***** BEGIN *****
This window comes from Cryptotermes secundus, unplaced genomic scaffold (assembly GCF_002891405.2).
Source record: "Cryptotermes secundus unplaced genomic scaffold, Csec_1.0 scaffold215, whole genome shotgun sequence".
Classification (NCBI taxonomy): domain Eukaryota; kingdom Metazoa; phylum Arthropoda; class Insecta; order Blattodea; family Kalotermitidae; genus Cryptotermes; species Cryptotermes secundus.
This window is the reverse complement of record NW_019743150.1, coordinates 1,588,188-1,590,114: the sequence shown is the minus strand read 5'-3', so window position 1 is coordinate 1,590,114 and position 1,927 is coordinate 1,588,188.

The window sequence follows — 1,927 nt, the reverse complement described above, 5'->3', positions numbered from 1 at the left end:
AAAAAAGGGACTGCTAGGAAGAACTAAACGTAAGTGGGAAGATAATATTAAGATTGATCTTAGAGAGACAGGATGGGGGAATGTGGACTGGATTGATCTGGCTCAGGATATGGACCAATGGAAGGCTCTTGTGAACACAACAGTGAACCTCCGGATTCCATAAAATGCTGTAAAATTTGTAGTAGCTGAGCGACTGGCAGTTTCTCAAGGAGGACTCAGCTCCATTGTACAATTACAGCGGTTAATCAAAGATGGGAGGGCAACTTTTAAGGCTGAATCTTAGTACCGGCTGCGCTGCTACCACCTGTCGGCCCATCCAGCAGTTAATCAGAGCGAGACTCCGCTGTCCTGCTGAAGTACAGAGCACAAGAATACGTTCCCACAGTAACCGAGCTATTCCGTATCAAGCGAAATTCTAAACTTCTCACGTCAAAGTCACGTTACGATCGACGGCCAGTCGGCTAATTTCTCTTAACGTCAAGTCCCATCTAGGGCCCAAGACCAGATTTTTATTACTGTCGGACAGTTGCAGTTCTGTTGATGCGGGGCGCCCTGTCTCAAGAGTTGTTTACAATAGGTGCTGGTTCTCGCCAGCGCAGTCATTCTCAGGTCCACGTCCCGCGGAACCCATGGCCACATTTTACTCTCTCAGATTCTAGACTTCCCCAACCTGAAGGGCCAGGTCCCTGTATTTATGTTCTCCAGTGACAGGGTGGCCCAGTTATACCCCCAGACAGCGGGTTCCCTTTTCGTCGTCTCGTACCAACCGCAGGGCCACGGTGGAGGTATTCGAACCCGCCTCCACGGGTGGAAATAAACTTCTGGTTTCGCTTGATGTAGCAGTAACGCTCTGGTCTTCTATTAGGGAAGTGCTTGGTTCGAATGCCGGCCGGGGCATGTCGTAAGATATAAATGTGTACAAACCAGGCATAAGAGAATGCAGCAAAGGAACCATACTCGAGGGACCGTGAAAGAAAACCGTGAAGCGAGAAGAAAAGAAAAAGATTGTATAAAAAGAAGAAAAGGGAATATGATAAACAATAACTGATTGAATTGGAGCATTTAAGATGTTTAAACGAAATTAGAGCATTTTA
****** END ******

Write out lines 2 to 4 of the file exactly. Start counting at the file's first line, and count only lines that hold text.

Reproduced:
Source record: "Cryptotermes secundus unplaced genomic scaffold, Csec_1.0 scaffold215, whole genome shotgun sequence".
Classification (NCBI taxonomy): domain Eukaryota; kingdom Metazoa; phylum Arthropoda; class Insecta; order Blattodea; family Kalotermitidae; genus Cryptotermes; species Cryptotermes secundus.
This window is the reverse complement of record NW_019743150.1, coordinates 1,588,188-1,590,114: the sequence shown is the minus strand read 5'-3', so window position 1 is coordinate 1,590,114 and position 1,927 is coordinate 1,588,188.